The President of the Black Business Council of South Africa, Danisa Baloyi, urged women to educate themselves and agreed that mobile development could change the fate of many citizens in Africa.

“If you look at Africa, telephone sophistication has changed the lives of many people, which allows people to communicate and transact in many rural areas,” she said.

Enhancing tourism and connectivity

Another key subject was improving the tourism industry. Indonesia plans to increase direct flights with IORA countries, collaborate on yachting tourism and the cruise ship Industry, and focus on Mandalika in Lombok as an “IORA Blue Economy Implementation Project.” The Blue Economy is the integration of ocean economy development with the principles of social inclusion, environmental sustainability and innovative, dynamic business models.

Indonesia is also prioritizing tourism destinations known as the “10 New Balis” – Lake Toba in North Sumatra, Tanjung Lesung in Banten, Tanjung Kelayang in Bangka Belitung, Thousand Islands in Jakarta Special Region, Borobudur in Central Java, Bromo Tengger Semeru in East Java, Mandalika in West Nusa Tenggara, Labuan Bajo in East Nusa Tenggara, Wakatobi in Southeast Sulawesi and Morotai in Maluku.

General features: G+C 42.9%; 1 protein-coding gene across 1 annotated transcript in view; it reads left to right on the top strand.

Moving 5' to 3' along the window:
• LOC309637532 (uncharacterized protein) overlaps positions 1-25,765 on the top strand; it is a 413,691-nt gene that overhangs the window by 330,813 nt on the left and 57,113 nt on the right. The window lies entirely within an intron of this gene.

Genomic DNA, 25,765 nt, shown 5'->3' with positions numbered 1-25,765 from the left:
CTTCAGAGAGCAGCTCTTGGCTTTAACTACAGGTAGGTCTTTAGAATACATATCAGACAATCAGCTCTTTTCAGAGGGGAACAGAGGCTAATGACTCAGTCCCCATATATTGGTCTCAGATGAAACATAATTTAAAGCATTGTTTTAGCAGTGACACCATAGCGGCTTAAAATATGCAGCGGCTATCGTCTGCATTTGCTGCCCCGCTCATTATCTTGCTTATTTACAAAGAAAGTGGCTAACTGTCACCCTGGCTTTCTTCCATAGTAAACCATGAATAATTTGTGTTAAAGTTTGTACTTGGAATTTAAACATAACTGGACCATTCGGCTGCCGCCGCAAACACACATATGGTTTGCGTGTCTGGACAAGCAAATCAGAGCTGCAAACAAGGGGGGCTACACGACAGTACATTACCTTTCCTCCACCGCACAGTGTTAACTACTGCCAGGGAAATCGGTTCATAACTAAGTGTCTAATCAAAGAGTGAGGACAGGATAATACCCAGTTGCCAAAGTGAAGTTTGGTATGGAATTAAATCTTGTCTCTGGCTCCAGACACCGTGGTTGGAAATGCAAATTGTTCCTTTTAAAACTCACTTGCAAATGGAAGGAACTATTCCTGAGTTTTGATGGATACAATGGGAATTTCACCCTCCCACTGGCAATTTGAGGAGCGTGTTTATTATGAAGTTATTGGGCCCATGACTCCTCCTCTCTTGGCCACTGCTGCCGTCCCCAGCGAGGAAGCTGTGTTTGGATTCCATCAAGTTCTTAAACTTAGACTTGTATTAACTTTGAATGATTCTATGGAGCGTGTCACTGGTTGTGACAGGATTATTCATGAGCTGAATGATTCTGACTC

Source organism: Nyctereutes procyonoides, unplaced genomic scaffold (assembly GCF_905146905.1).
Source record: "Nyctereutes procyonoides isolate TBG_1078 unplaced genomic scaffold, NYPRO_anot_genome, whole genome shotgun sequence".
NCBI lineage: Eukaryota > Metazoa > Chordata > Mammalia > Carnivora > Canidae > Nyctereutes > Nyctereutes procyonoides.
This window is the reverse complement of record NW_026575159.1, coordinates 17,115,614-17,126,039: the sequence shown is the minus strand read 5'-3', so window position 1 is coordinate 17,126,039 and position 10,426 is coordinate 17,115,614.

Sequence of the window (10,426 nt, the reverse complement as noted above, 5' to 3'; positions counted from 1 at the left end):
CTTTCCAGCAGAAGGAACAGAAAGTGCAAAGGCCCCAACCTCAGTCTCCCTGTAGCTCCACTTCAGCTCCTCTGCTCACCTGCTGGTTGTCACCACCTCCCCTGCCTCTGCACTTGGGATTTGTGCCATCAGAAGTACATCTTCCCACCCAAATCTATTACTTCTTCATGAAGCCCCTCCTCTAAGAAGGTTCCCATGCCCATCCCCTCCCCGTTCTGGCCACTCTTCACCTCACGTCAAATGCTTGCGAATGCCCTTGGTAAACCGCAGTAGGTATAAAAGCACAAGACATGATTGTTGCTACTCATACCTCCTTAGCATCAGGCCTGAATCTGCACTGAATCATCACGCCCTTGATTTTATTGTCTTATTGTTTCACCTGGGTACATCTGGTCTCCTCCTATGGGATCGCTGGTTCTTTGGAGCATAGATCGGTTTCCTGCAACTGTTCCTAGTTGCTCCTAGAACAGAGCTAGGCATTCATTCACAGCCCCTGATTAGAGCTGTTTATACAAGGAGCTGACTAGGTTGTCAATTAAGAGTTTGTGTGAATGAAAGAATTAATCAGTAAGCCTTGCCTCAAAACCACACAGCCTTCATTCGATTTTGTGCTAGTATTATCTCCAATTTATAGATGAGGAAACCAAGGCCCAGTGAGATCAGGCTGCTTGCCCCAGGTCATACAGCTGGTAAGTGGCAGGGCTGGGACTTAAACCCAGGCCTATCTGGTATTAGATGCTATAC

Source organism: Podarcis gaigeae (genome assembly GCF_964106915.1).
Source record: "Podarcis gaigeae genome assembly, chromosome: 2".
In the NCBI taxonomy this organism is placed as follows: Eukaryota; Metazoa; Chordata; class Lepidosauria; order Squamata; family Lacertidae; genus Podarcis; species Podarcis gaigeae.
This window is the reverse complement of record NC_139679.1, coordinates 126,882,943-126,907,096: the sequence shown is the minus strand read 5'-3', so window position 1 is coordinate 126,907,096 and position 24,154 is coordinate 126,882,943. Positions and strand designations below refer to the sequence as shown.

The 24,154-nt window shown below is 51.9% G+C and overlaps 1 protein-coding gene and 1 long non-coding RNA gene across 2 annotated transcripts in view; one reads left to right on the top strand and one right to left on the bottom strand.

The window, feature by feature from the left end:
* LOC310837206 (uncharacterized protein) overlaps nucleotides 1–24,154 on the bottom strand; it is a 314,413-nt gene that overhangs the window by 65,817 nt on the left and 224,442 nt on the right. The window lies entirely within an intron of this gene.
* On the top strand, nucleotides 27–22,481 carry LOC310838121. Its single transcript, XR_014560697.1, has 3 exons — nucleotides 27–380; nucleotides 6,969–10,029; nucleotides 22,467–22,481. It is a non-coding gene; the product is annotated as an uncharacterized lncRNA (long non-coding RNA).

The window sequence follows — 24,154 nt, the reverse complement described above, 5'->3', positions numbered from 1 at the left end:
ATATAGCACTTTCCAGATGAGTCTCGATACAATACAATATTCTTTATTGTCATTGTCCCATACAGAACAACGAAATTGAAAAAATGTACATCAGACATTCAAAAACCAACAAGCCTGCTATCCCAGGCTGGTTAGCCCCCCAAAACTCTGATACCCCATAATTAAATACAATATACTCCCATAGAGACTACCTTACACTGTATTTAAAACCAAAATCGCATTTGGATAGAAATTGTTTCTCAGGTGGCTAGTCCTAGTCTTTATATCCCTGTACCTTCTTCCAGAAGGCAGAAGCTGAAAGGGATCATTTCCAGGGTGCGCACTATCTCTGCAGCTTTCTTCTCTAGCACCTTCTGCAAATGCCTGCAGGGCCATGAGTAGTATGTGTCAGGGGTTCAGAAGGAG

Tourism Minister’s Arief Yahya said in a written statement: “To develop the tourism sector and connection, Indonesia needs sustainable and prevalent infrastructure development including the 10 priority tourism destinations.”

Indonesia is targeting 20 million foreign tourists a year by 2019, and has opened the opportunity for anyone to invest in Indonesian tourism, with the total investment needed at Rp200 trillion. One of several regulations to support the 2019 target concerns visa-free stays for short visitors from 169 countries (Presidential Regulation no 21/2016).

Indonesia and other IORA member states also agreed tourism infrastructure can benefit from novel approaches. 

“The first experience of a tourist is the airport and the last impression is also the airport,” said P Sripathy, CEO of GMR International Airport. “So, we’re creating the first tourism airport in Goa.”